For several reasons, I’ve been a long time user of TextExpander, and just recently I discovered its Public Snippets Group as another benefit for using the application and its subscription service.
Why I Use TextExpander
My client work, personal blogs, and other projects require daily typing, and that’s why a text expansion program is essential for the work I do. It’s painful to watch other people who don’t use any kind of text expansion program to repeatedly type frequently used names, words, and expressions, and even misspelled words, when they could simply type short snippets of text to speed up their typing.
Sadly, I still type at about 50-60wpm, but it’s not so much the slow typing speed that gets me stuck in the traffic of writing, it’s having to regularly type particular names, phrases, dates, and titles that slow down the writing process and typing. Plus, when it comes to writing, I’ll never win a Spelling Bee, and 100% proofreading my own writing is not a talent I possess. But TextExpander along with the Apple’s default auto-correction features helps me catch misspelled words, and they both make it easier to focus on proofreading.
I realize there are several other text expansion programs out there, and many of my readers have expressed that they prefer the other programs because they don’t want to pay the annual subscription fee for TextExpander.
However, I’ve stuck with the service mainly because I’ve mapped a few Keyboard Maestro macro string trigger automations to quickly trigger TextExpander’s “Create a New Snippet,” and “Edit Last Expanded Snippet” features. With my KM macros, I can create and edit snippets while I'm typing, and not have to remember and press the hotkeys for those actions. I also use another KM string trigger to quickly trigger and open the search box for TextExpander.
Check out my YouTube video about TextExpander that explains more about what I describe above.
For a while I’ve known about TextExpander’s Public Groups, but it’s only until recently that I finally got around to actually viewing the collections and seeing which ones might be useful for my workflows.
TextExpander includes a few default collections of snippets, such as the AutoCorrect collection that catches commonly misspelled words, and the Accented Words collection.
Public Groups allows TextExpander users to share their own collections privately or publicly.
A few notable examples in the collections that might be useful to general users include:
Brand Names: corrects the casing for common brand names such as facebook > Facebook, wordpress > WordPress, and snapchat > Snapchat
Contractions -English: Autocorrection of US English contractions that do not spell other words without apostrophe (e.g., she’d).
Punctuation: Snippets for placing the cursor between punctuation, positioning the cursor where you need it.
SaneBox SaneReminder Emails: Adds ease and efficiency to SaneBox’s SaneReminders feature (https://www.sanebox.com/help/139). Abbreviations are prefixed with sb. For example, sb1d expands to email@example.com and sbfri expands to firstname.lastname@example.org.
I use SaneBox for managing my emails, and the above collection saved me the trouble of creating the 44 snippets that I can now use for free. After I downloaded and installed the collection, I changed the settings of the collections in my TextExpander library so that the snippets would expand only in my Mail application since that’s the only program in which I use those snippets on my Mac.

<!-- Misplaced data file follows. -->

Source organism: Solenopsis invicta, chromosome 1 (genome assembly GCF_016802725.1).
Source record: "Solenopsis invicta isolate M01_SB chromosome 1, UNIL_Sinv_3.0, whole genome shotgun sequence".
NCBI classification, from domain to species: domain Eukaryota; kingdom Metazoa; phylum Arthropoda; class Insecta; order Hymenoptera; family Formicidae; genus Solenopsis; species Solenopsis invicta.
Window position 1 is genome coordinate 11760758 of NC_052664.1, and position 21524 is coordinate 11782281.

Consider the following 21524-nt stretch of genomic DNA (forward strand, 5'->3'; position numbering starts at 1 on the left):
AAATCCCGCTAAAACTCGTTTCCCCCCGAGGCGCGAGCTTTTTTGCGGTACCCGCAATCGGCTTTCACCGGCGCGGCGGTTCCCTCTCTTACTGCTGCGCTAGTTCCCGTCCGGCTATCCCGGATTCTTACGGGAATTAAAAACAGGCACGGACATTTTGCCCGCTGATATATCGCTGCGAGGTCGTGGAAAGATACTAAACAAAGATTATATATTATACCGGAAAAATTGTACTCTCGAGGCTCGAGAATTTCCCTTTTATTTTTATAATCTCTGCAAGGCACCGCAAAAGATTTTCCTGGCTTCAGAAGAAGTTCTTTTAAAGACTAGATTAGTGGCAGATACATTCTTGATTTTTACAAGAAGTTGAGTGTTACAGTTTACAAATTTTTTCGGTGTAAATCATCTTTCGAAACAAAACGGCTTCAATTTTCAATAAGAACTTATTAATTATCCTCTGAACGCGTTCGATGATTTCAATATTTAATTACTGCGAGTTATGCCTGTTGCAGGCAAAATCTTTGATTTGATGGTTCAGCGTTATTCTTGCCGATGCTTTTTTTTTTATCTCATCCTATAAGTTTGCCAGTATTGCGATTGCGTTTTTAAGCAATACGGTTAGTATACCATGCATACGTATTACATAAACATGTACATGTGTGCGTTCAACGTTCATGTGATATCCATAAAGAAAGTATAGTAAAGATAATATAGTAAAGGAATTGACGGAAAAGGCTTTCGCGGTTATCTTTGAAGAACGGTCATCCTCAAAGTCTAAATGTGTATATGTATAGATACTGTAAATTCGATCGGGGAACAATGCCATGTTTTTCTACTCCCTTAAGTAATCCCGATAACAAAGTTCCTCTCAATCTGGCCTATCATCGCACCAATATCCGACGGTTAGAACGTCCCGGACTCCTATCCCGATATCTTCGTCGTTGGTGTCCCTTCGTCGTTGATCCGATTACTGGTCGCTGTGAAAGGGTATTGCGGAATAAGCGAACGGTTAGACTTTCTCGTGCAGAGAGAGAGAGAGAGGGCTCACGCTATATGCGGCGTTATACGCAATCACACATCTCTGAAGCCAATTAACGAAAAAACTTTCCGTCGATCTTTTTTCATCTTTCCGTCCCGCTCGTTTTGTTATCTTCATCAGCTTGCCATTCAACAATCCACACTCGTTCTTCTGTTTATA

There are a few dozen other snippet collections, ranging from Physics-Greek Symbols, HTML&CSS coding, to Bible and Richard Dawkins quotes.
My Shared Collection
A few weeks ago I contributed a collection of snippets that I use on a regular basis. The collection is titled, “Any Character Precedes.” Basically this set of snippets is for inserting characters that don’t have spaces between the last letter or character typed. For most text expansions, snippets are expanded when clicking the space bar after the last character or word typed. But my set of snippets is for typing an assigned character right after the last character typed, such as a the colon, hyphen, explanation point, or question mark.
For example, if I want to type the forward slash character (/), right after a character, I simply type “fs”. Other snippets in include ?, (), :, $, @, -, +. These are characters that I typically have to look down at my keyboard in order to locate them. By using TextExpander, I can keep my eyes on the document and type a character without looking down.
However, abbreviations for the snippets may not fit the way you think about abbreviations. In those cases you can duplicate the shared collection and change the abbreviations and even the snippets to fit your workflow.
[wps_pullquote style=”classic” align=”right”]Pro Tip: In TextExpander, you can select to have a collection of snippets only expand in a selected application(s).[/wps_pullquote]
Share and Delete
You can share your TextExpander snippets privately with other TextExpander users, within your group or company, and/or with TextExpander, and they will make it available in their public group collection.
To share a collection of your own snippets, simply go into your TextExpander library, click on the collection and then click the Share button. The snippets and sharing settings for your collection will open in your TextExpander account where you adjust the permissions for sharing.
Programs including Keyboard Maestro and Alfred also include text expansion features, but I rather have my snippet collection contained in a single dedicated program that I can easily manage.
At present I only use four of the public collections, but as more of them get added, I will definitely take advantage of this TextExpander feature and service.
Let me know what you think of the Public Snippets Group and which collections you have found useful.